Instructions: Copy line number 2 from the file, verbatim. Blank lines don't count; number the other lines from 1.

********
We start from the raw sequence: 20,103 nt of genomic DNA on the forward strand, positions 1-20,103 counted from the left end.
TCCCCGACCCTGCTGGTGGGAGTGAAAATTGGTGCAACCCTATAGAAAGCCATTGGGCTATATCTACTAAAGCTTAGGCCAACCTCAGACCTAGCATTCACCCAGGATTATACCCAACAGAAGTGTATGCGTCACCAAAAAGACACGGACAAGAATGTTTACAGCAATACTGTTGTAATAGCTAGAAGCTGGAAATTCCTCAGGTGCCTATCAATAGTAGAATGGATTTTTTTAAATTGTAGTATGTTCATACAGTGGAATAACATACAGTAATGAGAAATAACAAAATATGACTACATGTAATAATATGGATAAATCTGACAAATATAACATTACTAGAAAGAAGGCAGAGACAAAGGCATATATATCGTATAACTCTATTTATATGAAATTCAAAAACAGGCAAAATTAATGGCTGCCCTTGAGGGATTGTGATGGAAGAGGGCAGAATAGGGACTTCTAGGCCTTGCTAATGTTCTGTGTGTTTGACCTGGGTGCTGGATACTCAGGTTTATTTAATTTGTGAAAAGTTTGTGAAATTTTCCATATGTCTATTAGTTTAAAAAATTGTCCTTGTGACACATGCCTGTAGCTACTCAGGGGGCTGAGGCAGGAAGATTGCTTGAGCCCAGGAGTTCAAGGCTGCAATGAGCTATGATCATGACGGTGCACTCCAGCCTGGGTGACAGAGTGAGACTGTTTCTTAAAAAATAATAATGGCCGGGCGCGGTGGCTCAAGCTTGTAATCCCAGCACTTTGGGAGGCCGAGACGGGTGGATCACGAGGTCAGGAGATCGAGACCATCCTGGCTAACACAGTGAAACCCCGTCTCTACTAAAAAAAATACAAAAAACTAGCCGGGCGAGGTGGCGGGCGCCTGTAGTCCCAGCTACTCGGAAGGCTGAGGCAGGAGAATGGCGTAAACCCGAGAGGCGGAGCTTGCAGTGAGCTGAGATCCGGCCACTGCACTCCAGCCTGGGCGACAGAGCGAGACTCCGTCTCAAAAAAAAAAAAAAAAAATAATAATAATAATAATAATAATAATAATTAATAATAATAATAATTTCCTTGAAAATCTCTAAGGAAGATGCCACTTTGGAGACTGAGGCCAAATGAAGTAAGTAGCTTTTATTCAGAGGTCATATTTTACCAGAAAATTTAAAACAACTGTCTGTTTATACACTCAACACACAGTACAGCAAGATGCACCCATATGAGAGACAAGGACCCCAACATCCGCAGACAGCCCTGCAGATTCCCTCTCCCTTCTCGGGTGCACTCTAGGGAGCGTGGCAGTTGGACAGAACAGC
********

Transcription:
TCCCCGACCCTGCTGGTGGGAGTGAAAATTGGTGCAACCCTATAGAAAGCCATTGGGCTATATCTACTAAAGCTTAGGCCAACCTCAGACCTAGCATTCACCCAGGATTATACCCAACAGAAGTGTATGCGTCACCAAAAAGACACGGACAAGAATGTTTACAGCAATACTGTTGTAATAGCTAGAAGCTGGAAATTCCTCAGGTGCCTATCAATAGTAGAATGGATTTTTTTAAATTGTAGTATGTTCATACAGTGGAATAACATACAGTAATGAGAAATAACAAAATATGACTACATGTAATAATATGGATAAATCTGACAAATATAACATTACTAGAAAGAAGGCAGAGACAAAGGCATATATATCGTATAACTCTATTTATATGAAATTCAAAAACAGGCAAAATTAATGGCTGCCCTTGAGGGATTGTGATGGAAGAGGGCAGAATAGGGACTTCTAGGCCTTGCTAATGTTCTGTGTGTTTGACCTGGGTGCTGGATACTCAGGTTTATTTAATTTGTGAAAAGTTTGTGAAATTTTCCATATGTCTATTAGTTTAAAAAATTGTCCTTGTGACACATGCCTGTAGCTACTCAGGGGGCTGAGGCAGGAAGATTGCTTGAGCCCAGGAGTTCAAGGCTGCAATGAGCTATGATCATGACGGTGCACTCCAGCCTGGGTGACAGAGTGAGACTGTTTCTTAAAAAATAATAATGGCCGGGCGCGGTGGCTCAAGCTTGTAATCCCAGCACTTTGGGAGGCCGAGACGGGTGGATCACGAGGTCAGGAGATCGAGACCATCCTGGCTAACACAGTGAAACCCCGTCTCTACTAAAAAAAATACAAAAAACTAGCCGGGCGAGGTGGCGGGCGCCTGTAGTCCCAGCTACTCGGAAGGCTGAGGCAGGAGAATGGCGTAAACCCGAGAGGCGGAGCTTGCAGTGAGCTGAGATCCGGCCACTGCACTCCAGCCTGGGCGACAGAGCGAGACTCCGTCTCAAAAAAAAAAAAAAAAAATAATAATAATAATAATAATAATAATAATTAATAATAATAATAATTTCCTTGAAAATCTCTAAGGAAGATGCCACTTTGGAGACTGAGGCCAAATGAAGTAAGTAGCTTTTATTCAGAGGTCATATTTTACCAGAAAATTTAAAACAACTGTCTGTTTATACACTCAACACACAGTACAGCAAGATGCACCCATATGAGAGACAAGGACCCCAACATCCGCAGACAGCCCTGCAGATTCCCTCTCCCTTCTCGGGTGCACTCTAGGGAGCGTGGCAGTTGGACAGAACAGC